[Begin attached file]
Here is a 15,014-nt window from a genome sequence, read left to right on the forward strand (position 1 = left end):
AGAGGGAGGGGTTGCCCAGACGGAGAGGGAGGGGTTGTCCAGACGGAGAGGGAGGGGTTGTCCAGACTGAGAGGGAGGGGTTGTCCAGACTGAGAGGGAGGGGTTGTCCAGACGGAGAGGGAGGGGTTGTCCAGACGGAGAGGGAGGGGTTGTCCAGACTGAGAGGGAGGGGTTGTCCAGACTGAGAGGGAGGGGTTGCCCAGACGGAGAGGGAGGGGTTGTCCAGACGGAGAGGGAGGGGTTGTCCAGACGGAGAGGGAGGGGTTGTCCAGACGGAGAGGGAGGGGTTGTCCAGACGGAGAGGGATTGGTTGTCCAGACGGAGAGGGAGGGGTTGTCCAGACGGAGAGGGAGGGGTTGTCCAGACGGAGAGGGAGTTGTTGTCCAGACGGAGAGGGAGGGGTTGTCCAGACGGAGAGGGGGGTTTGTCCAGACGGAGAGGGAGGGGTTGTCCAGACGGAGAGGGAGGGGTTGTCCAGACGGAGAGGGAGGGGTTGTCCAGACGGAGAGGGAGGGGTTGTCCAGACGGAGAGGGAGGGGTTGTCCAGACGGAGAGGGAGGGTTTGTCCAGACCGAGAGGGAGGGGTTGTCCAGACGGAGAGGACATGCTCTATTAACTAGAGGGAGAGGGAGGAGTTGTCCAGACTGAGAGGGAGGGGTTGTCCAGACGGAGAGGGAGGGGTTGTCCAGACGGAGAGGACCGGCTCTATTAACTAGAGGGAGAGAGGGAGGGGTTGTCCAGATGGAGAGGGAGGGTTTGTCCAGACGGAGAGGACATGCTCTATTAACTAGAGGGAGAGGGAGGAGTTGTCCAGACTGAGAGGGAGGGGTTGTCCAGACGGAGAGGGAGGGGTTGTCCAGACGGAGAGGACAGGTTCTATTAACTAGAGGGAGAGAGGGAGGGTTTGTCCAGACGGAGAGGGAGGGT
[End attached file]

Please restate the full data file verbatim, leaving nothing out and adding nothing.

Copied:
Here is a 15,014-nt window from a genome sequence, read left to right on the forward strand (position 1 = left end):
AGAGGGAGGGGTTGCCCAGACGGAGAGGGAGGGGTTGTCCAGACGGAGAGGGAGGGGTTGTCCAGACTGAGAGGGAGGGGTTGTCCAGACTGAGAGGGAGGGGTTGTCCAGACGGAGAGGGAGGGGTTGTCCAGACGGAGAGGGAGGGGTTGTCCAGACTGAGAGGGAGGGGTTGTCCAGACTGAGAGGGAGGGGTTGCCCAGACGGAGAGGGAGGGGTTGTCCAGACGGAGAGGGAGGGGTTGTCCAGACGGAGAGGGAGGGGTTGTCCAGACGGAGAGGGAGGGGTTGTCCAGACGGAGAGGGATTGGTTGTCCAGACGGAGAGGGAGGGGTTGTCCAGACGGAGAGGGAGGGGTTGTCCAGACGGAGAGGGAGTTGTTGTCCAGACGGAGAGGGAGGGGTTGTCCAGACGGAGAGGGGGGTTTGTCCAGACGGAGAGGGAGGGGTTGTCCAGACGGAGAGGGAGGGGTTGTCCAGACGGAGAGGGAGGGGTTGTCCAGACGGAGAGGGAGGGGTTGTCCAGACGGAGAGGGAGGGGTTGTCCAGACGGAGAGGGAGGGTTTGTCCAGACCGAGAGGGAGGGGTTGTCCAGACGGAGAGGACATGCTCTATTAACTAGAGGGAGAGGGAGGAGTTGTCCAGACTGAGAGGGAGGGGTTGTCCAGACGGAGAGGGAGGGGTTGTCCAGACGGAGAGGACCGGCTCTATTAACTAGAGGGAGAGAGGGAGGGGTTGTCCAGATGGAGAGGGAGGGTTTGTCCAGACGGAGAGGACATGCTCTATTAACTAGAGGGAGAGGGAGGAGTTGTCCAGACTGAGAGGGAGGGGTTGTCCAGACGGAGAGGGAGGGGTTGTCCAGACGGAGAGGACAGGTTCTATTAACTAGAGGGAGAGAGGGAGGGTTTGTCCAGACGGAGAGGGAGGGT